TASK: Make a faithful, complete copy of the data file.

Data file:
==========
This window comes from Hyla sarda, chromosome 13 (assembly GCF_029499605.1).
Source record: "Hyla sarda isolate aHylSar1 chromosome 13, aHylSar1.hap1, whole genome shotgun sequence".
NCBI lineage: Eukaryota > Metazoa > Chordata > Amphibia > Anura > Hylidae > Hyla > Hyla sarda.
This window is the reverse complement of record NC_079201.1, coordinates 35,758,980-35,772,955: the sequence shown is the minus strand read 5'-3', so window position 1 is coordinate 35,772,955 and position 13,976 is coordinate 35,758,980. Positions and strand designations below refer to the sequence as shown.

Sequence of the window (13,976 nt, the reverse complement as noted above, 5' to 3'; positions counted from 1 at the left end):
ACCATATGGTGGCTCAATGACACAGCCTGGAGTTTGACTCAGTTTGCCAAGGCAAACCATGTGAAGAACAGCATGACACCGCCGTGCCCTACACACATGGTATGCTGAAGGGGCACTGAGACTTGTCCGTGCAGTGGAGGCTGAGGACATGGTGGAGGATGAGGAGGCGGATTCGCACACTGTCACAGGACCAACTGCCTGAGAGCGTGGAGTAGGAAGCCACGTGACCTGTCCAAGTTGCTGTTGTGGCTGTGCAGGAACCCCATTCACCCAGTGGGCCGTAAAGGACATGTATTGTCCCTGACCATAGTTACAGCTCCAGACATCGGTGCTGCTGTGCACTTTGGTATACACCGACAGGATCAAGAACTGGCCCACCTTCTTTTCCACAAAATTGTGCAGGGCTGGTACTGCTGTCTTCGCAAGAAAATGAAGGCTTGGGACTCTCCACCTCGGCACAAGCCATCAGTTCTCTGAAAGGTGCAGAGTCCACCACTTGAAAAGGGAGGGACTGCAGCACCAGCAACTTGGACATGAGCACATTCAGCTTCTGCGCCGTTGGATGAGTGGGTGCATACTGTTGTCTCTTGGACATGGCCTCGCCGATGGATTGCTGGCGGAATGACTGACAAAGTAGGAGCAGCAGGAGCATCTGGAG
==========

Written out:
This window comes from Hyla sarda, chromosome 13 (assembly GCF_029499605.1).
Source record: "Hyla sarda isolate aHylSar1 chromosome 13, aHylSar1.hap1, whole genome shotgun sequence".
NCBI lineage: Eukaryota > Metazoa > Chordata > Amphibia > Anura > Hylidae > Hyla > Hyla sarda.
This window is the reverse complement of record NC_079201.1, coordinates 35,758,980-35,772,955: the sequence shown is the minus strand read 5'-3', so window position 1 is coordinate 35,772,955 and position 13,976 is coordinate 35,758,980. Positions and strand designations below refer to the sequence as shown.

Sequence of the window (13,976 nt, the reverse complement as noted above, 5' to 3'; positions counted from 1 at the left end):
ACCATATGGTGGCTCAATGACACAGCCTGGAGTTTGACTCAGTTTGCCAAGGCAAACCATGTGAAGAACAGCATGACACCGCCGTGCCCTACACACATGGTATGCTGAAGGGGCACTGAGACTTGTCCGTGCAGTGGAGGCTGAGGACATGGTGGAGGATGAGGAGGCGGATTCGCACACTGTCACAGGACCAACTGCCTGAGAGCGTGGAGTAGGAAGCCACGTGACCTGTCCAAGTTGCTGTTGTGGCTGTGCAGGAACCCCATTCACCCAGTGGGCCGTAAAGGACATGTATTGTCCCTGACCATAGTTACAGCTCCAGACATCGGTGCTGCTGTGCACTTTGGTATACACCGACAGGATCAAGAACTGGCCCACCTTCTTTTCCACAAAATTGTGCAGGGCTGGTACTGCTGTCTTCGCAAGAAAATGAAGGCTTGGGACTCTCCACCTCGGCACAAGCCATCAGTTCTCTGAAAGGTGCAGAGTCCACCACTTGAAAAGGGAGGGACTGCAGCACCAGCAACTTGGACATGAGCACATTCAGCTTCTGCGCCGTTGGATGAGTGGGTGCATACTGTTGTCTCTTGGACATGGCCTCGCCGATGGATTGCTGGCGGAATGACTGACAAAGTAGGAGCAGCAGGAGCATCTGGAG